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Grandparents Vital in African-American Families

Teaching, Caregiving and Providing Are Among the Roles They Fill

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Grandmothers are respected advisers in African-American families.

Photo © Dennis Lane / Getty
Grandparents should teach their grandchildren to use good manners.

Grandfathers can be highly involved family members, too.

Photo © Ariel Skelley / Getty
Grandparents Day at Charles H. Wright Museum of African American History

The Charles H. Wright Museum of African-American History would be a good destination for grandparents and grandchildren.

Photo © Charles H. Wright Museum of African American History

African-American grandparents tend to play vital roles in their grandchildren's lives. Often grandparents reside in the same household as their grandchildren -- multigenerational homes are common -- and the number of grandchildren being raised by grandparents or even great-grandparents is higher in this group than in any other major racial or ethnic group.

Grandparenting Roles in African-American Families

African-American grandchildren are likely to say that their grandparents hold positions of authority, that they are involved in discipline, that they provide financial assistance and often act as parents. The grandchildren are also likely to see accepting a grandparent's guidance as part of their duty as grandchildren. Research shows that African-American grandparents often see themselves as teachers, and that the lessons they transmit often concern manners, values, morals and religion.

African-American Family Structure

The modern American family is sometimes described as a vertical structure, or "beanpole." Generations consist of only a few members and are removed from each other by a considerable number of years. African-American families have historically been more horizontal than vertical in structure, with few years between generations and more members in a generation. Some researchers posit that African-American families will become more vertical in the future.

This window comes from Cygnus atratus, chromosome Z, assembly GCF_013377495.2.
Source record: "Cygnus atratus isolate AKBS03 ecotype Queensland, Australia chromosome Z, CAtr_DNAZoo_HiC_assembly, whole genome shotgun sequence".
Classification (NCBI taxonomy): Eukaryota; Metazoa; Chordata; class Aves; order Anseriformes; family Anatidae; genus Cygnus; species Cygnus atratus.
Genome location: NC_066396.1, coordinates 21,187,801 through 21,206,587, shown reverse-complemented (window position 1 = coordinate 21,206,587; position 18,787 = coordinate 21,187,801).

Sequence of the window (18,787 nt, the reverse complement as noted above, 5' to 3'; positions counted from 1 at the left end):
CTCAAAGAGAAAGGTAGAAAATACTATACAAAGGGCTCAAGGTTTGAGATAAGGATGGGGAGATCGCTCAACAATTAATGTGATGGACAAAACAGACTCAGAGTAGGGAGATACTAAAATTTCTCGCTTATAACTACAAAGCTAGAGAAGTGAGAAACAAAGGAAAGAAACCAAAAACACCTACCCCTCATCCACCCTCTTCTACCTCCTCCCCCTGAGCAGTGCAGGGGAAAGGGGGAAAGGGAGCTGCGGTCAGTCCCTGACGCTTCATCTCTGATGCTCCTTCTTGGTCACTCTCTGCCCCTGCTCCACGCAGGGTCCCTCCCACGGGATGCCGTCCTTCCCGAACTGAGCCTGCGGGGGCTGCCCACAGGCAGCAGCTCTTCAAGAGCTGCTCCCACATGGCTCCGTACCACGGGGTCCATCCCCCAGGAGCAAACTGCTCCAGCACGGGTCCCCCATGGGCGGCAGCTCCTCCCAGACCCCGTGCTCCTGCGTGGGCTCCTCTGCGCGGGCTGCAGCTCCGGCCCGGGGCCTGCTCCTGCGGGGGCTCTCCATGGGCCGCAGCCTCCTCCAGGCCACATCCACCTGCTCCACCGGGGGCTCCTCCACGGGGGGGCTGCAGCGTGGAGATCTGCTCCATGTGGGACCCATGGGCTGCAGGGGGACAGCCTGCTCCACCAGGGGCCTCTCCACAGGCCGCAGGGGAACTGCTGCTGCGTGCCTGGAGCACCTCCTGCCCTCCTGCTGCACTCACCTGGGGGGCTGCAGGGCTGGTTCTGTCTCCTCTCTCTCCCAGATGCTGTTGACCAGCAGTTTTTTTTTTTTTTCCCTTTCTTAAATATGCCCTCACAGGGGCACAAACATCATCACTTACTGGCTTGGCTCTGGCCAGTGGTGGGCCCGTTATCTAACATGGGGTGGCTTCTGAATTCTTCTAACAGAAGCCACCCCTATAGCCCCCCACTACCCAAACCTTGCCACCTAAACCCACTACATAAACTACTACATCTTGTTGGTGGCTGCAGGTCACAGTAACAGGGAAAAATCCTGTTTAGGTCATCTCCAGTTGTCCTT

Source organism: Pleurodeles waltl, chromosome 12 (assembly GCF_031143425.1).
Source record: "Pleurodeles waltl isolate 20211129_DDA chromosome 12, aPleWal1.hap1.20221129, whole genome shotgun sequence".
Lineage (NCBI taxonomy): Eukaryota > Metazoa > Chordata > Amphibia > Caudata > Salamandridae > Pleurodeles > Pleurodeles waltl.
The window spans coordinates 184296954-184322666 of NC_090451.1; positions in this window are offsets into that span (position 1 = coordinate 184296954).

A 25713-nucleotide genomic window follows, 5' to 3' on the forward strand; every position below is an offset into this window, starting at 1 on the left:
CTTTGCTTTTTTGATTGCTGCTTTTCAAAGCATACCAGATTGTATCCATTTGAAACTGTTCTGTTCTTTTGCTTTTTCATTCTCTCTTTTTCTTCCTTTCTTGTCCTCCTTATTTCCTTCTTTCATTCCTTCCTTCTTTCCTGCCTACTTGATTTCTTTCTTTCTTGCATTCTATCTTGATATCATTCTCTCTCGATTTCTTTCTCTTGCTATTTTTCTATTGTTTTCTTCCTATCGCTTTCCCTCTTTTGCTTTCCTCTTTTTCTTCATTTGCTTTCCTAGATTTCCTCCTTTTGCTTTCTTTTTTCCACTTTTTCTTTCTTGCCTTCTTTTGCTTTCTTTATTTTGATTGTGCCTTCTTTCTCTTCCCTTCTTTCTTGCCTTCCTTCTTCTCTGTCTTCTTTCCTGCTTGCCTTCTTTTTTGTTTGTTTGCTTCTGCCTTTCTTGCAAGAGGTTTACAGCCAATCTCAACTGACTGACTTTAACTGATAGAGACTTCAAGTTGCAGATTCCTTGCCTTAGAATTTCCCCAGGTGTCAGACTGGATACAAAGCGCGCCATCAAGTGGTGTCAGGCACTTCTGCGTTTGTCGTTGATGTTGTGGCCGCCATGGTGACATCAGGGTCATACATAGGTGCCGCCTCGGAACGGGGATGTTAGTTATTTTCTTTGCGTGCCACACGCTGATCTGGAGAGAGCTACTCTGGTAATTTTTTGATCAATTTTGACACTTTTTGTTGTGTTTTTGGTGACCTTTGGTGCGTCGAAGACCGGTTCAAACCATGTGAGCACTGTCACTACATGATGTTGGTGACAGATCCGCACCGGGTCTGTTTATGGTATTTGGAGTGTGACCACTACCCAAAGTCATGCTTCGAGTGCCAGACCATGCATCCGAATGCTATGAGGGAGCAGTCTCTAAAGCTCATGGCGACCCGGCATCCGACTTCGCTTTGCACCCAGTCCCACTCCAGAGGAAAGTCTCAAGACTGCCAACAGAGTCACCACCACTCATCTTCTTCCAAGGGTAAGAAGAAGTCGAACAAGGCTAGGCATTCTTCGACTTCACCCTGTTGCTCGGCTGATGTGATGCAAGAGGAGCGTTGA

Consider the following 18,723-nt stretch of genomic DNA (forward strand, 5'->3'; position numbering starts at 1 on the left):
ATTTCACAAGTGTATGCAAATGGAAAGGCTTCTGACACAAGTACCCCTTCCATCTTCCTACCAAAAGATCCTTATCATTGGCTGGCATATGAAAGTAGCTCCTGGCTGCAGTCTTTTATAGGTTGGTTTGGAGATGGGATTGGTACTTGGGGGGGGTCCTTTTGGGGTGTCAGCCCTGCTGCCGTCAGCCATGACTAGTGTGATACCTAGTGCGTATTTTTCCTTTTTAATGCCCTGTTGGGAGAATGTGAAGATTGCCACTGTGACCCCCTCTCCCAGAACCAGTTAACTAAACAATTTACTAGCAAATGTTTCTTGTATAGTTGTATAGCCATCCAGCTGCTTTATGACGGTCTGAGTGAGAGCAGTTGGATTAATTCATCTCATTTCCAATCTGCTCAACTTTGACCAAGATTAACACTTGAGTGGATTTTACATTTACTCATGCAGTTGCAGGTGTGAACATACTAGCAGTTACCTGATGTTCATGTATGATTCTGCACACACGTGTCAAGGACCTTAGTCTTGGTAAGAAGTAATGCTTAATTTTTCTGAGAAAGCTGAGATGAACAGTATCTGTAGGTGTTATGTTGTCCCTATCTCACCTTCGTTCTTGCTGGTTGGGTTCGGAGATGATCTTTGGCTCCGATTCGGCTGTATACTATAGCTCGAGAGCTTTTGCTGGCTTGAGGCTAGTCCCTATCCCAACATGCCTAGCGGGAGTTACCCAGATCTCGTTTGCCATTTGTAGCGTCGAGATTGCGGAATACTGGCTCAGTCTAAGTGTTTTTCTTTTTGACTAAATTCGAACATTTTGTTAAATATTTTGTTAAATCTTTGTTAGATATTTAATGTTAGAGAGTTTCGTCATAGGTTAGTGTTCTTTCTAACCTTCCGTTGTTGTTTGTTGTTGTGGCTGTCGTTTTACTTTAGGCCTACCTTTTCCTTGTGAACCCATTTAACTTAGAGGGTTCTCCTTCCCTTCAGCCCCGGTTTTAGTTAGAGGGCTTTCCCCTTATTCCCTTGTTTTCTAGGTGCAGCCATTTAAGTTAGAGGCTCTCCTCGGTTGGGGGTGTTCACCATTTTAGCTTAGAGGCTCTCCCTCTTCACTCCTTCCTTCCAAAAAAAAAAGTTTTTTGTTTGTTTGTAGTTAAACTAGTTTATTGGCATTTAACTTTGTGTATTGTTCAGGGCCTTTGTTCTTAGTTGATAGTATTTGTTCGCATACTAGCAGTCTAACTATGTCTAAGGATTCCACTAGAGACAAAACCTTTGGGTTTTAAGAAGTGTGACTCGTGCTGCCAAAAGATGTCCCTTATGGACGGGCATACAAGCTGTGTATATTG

Another important aspect of African-American families is the role of fictive relatives, meaning relatives who are not related by blood but who take on the roles of relatives. It is not unusual for African-American children to have both literal and fictive grandparents. In addition, African-American households are often fluid, with various members of the nuclear family and the extended family taking up residence according to their needs. Even among grandchildren who were neither co-resident nor reared by grandparents, it is common for grandchildren to have lived with grandparents for periods of their lives.

The Special Role of the Grandmother

No survey of African-American grandparents would be complete without mentioning the almost mythic role of the grandmother. Partly due to earlier mortality among black men, grandchildren are more likely to have substantive relationships with their grandmothers. According to one study, among grandchildren living with a grandmother, grandfathers were present about one quarter of the time.

Names for African-American Grandparents

Some African-Americans tap African languages for grandparent names. African languages and dialects yield the following possibilities:

  • Swahili: Bibi or Nyanya for grandmother and Babu for grandfather
  • Botswanan: Nkuku for grandmother, Ntatemogolo for grandfather
  • Shona: Ambuya for grandmother, Sekuru for grandfather
  • Venda: Makhulu for grandmother, Mmakhulu for grandfather
  • Xhosa: Umakhulu for grandmother, Utat'omkhulu for grandfather
  • Zulu: Ugogo for grandmother, Ubabamkhulu for grandfather
It is far more common, however, for African-Americans to use the English terms and their variants, such as Grandmother, Grandma, Granny and MawMaw for grandmothers.

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